Bengali writer Toru Dutt is often considered the first Indian poetess to write in French and English. At a time when Indian writers were facing a lot of criticism from English litterateurs, Dutt’s work was not only appreciated but even republished. Although she died at the tender age of 21, Dutt’s achievements are significant even today. (Photo Courtesy: Public Domain)
Toru Dutt (1856–1877)—poet, novelist, essayist, translator and polyglot—was an outstanding pioneer in the history of Indian literature. Born as Torulata Dutt on March 4, 1856 to the illustrious and wealthy Dutt family of Rambagan, Calcutta (now Kolkata), she was the youngest daughter of Govin Chunder Dutt and Kshetramoni.
The Dutt family, renowned for its aristocracy, progressive Westernised outlook and literary leanings, was a gifted product of the cultural renaissance of mid-nineteenth-century Bengal. Her father was a noted linguist and a published poet writing in English while her mother was a cultured and intelligent woman with a literary bent of mind. Toru’s uncles and cousins were also prolific writers of prose and poetry in English. The Dutt Family Album, published in London in 1870 by Govin Chunder Dutt, bears collective evidence of the family’s poetic efforts. Govin Chunder’s three children—Abju, Aru and Toru—were first educated at home by private English tutors.[i] They had an idyllic childhood, dividing their time between their city residence at Rambagan and their country or ‘garden’ house at Baugmaree.
In 1862—when Toru was six—the Dutts converted to Christianity from Hinduism. Three years later, the happiness of the close-knit family was shattered when Abju, the eldest son, died at the age of 14. Deeply aggrieved, Govin Chunder, along with his wife and two daughters, left for Europe in 1869 with the intention of settling there. He wanted his gifted daughters to see the world and receive the best of Western education.
They sailed to France, where Aru and Toru attended a French school at Nice for a few months. They studied French and spent time in Paris and Boulogne before moving to England in 1870. Along with their studies of French language and literature, the young girls began to translate French poetry into English. The family spent a year in London, where Aru and Toru studied music and history. In 1871, the Dutts moved to Cambridge where, for the next two years, Aru and Toru attended the ‘Lectures for Ladies’ series set up by liberal educationists like Millicent Garrett Fawcett and Henry Sidgwick. In Cambridge, Toru met Mary E. Martin, with whom she carried on a close friendship, mostly through letters, till her own death. In September 1873, the failing health of the two young daughters forced the Dutts to return to Calcutta.[ii]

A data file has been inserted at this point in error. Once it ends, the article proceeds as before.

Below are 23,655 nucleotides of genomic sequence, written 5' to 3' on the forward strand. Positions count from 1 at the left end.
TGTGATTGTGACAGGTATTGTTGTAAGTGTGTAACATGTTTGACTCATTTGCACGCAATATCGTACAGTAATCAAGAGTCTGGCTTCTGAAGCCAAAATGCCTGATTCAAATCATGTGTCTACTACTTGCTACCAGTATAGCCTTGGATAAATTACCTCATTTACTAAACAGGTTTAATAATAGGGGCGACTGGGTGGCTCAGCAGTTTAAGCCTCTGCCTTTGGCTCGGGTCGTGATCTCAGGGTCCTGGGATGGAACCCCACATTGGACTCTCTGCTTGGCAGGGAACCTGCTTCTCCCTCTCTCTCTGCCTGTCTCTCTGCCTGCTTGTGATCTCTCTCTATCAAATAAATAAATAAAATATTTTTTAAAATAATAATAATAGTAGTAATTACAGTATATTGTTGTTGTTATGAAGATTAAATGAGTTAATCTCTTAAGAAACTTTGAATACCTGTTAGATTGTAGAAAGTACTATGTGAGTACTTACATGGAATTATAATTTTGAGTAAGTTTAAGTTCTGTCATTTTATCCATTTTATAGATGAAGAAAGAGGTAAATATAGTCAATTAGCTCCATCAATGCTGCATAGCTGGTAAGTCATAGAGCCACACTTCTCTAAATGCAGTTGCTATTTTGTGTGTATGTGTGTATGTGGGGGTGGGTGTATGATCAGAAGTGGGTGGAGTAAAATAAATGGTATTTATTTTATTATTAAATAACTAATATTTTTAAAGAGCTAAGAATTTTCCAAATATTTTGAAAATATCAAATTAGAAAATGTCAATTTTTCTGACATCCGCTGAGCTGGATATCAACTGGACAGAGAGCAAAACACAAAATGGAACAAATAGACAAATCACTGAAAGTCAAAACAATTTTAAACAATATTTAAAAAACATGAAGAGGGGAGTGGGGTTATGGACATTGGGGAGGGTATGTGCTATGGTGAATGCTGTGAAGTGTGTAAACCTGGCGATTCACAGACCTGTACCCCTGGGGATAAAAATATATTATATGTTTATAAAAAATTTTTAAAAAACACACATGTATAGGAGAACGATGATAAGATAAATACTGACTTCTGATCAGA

The four years that the Dutt girls spent abroad were the happiest and the most liberating of their lives. After their return to Bengal, Aru and Toru tried to write their way out of the loneliness and the stifling atmosphere they experienced in Calcutta. However, in 1874, the 23-year-old Aru—Toru’s elder sister, constant companion and literary soulmate—died of consumption. Aru’s death put an end to their wished-for literary companionship, and Toru, now all alone, sought refuge in her books. She took to reading and writing with a new intensity.
Over the next three years, Toru produced an impressive collection of poetry and prose. She contributed regularly to the ‘Poet’s Corner’ of The Bengal Magazine and The Calcutta Review, publishing a series of English translations of French poetry between March 1874 and March 1877. She also wrote ‘An Eurasian Poet’ and two essays on the French Romantic poets Leconte de Lisle and Joséphin Soulary in 1874. In A Scene from Contemporary History, published in The Bengal Magazine (June–July 1875), Toru translated two political speeches by Victor Hugo and M. Adolphe Thiers.[iii] She also wanted to translate the French writer Clarisse Bader’s book La Femme dans L'Inde Antique (Women in Ancient India) into English, as her correspondence with Bader shows, but her ailing health prevented it. The intensity of her literary activities during this time as well as the urgency expressed in her letters to Mary Martin show that Aru’s death and her own failing health had perhaps given her a premonition of her own approaching end. This proved to be true and Toru, destined to die young like her beloved siblings, drew her last breath on August 30, 1877, after suffering from tuberculosis.
Additional Reading | A Language of Heterogeneity: The Poetry of Namdeo Dhasal
The only work that was published during Toru’s lifetime was A Sheaf Gleaned in French Fields (1876). This was a collection of English translations of French poetry that Toru had begun with her elder sister, and was published by the Saptahik Sambad Press in Calcutta without any preface or introduction. Toru had read Edmund Gosse’s appreciative review of the book in The Examiner of August 1876, but did not live to see the second expanded edition her father published in 1878 along with a memoir of her, or the illustrious third edition of nearly 200 poems published by Messrs Kegan Paul in 1880 that had a foreword by Arthur Symons and a frontispiece of Toru and Aru.
Toru also left her only English novel, Bianca, or The Young Spanish Maiden, unfinished. Bianca was later published serially in The Bengal Magazine from January to April 1878. Toru’s French novel, Le Journal de Mademoiselle d’Arvers, was posthumously published in France in 1879 with an introduction by Clarisse Bader. Ancient Ballads and Legends of Hindustan, comprising Toru’s original poems, poetic transcreations and adaptations from Sanskrit literature and Bengali tales, was published posthumously by Messrs Kegan Paul in London in 1882 with an introductory memoir by Edmund Gosse on Toru’s life and works.
This article was also published on Scroll.